When it first came into force in 2005, the KP bound signatory industrialized countries to greenhouse gas emissions reductions targets for the period 2008-2012. This was called the first commitment period. The KP thus expired in 2012. However, at the Doha Conference of 2012 participating countries voted to extend the KP until 2020, and also proposed a second commitment period, known as the Doha Amendment, in which 37 countries have binding targets for the period 2012 – 2020. However, several industrialized countries who committed to emissions reductions in the first commitment period have stated that they may:
- Withdraw from the Protocol altogether; or
- Not be legally bound by the Doha Amendment and its targets, or
- Not take on new targets in the second commitment period.
Only a few industrialized states have committed to further CO2 reductions during the second commitment period than in the first period. It is not clear what the cumulative effect of these commitments would be on the goal of limiting global warming to 20C.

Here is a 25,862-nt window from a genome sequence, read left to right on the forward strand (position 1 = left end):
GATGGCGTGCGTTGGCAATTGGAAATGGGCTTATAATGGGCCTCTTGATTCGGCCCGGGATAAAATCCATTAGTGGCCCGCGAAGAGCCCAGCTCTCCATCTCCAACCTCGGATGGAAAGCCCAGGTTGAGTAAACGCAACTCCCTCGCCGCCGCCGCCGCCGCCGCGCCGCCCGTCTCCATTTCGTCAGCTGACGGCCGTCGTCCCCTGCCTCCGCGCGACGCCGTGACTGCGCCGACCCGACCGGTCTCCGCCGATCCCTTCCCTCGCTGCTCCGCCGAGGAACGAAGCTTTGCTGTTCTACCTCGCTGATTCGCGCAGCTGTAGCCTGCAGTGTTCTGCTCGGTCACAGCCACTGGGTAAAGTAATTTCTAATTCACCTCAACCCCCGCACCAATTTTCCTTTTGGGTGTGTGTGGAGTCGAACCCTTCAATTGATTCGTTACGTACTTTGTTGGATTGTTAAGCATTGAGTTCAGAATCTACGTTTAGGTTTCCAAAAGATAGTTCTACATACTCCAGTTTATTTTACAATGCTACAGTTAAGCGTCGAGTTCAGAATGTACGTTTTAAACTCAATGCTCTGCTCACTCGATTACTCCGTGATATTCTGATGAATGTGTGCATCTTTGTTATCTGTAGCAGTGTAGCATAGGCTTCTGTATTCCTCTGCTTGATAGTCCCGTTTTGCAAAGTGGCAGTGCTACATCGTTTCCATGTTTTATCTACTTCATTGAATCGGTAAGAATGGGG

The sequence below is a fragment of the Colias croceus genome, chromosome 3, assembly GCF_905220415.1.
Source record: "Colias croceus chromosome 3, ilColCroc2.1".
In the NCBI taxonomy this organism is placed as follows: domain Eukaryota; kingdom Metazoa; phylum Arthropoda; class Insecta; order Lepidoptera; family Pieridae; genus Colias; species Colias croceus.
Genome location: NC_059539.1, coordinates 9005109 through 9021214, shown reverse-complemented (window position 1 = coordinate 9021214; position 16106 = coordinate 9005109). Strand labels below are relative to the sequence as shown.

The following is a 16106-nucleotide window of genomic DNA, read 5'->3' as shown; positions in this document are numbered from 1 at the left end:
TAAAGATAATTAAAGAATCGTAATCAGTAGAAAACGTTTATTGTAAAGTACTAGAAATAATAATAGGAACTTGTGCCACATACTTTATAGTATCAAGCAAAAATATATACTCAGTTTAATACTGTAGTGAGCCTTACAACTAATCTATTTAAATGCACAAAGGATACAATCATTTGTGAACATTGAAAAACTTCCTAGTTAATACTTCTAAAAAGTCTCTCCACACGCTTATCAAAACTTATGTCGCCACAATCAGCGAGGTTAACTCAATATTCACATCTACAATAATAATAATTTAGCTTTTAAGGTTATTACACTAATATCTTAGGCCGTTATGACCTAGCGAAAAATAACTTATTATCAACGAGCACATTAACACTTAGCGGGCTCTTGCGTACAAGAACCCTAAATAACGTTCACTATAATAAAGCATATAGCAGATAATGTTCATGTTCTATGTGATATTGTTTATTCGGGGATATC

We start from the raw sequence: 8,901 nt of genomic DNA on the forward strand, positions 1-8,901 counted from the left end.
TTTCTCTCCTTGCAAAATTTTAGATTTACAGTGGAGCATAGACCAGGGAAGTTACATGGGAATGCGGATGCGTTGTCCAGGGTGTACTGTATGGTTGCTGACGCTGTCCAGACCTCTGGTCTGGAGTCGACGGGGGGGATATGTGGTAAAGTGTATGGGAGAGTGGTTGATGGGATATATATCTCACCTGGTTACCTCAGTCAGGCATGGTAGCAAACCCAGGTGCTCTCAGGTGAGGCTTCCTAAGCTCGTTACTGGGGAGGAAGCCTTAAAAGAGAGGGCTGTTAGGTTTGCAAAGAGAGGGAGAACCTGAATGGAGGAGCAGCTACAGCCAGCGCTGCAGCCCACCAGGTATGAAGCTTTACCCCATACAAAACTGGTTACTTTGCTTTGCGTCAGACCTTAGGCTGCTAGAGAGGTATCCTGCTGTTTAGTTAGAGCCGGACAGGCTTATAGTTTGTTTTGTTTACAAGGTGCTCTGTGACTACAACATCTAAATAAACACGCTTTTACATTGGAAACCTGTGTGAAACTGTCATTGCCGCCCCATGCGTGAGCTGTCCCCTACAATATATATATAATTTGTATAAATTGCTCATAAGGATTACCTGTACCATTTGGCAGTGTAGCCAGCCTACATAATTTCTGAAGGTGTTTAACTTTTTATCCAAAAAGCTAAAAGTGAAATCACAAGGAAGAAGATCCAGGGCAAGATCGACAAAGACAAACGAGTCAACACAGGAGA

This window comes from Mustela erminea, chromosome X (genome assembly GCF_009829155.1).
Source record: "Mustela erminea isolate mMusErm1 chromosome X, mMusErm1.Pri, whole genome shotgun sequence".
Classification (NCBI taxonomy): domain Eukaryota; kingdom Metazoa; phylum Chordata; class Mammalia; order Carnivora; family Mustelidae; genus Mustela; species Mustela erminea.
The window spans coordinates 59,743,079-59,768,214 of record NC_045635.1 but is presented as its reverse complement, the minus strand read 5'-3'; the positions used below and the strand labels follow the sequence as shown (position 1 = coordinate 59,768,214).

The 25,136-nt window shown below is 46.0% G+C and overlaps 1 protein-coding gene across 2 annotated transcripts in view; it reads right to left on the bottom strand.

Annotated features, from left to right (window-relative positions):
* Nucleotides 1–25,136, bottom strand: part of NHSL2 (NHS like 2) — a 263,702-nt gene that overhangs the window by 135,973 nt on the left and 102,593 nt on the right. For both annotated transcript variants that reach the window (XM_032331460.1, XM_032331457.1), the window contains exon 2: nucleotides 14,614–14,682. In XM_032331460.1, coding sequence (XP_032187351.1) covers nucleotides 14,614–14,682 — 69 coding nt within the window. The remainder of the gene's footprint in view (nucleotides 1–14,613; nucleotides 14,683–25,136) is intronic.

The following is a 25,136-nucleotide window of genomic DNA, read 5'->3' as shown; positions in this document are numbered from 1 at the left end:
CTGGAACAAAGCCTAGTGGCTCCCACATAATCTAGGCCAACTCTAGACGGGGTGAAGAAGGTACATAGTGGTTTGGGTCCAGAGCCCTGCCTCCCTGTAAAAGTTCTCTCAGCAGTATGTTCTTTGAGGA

Thus several issues are under negotiation leading up to COP 21 in Paris in December 2015. The first is the new global climate governance framework will be required to replace the KP after 2015. Negotiations were already initiated at COP 20 in Lima in 2014 to agree on a post-Kyoto legal framework that would obligate all major polluters to pay for CO2 emissions. The key issues which have emerged after the Lima COP 20, and will constitute the post 2015 agreement at COP 21 are:
- Pre-2020 mitigation ambition
- Post-2020 agreement
- Technology and capacity building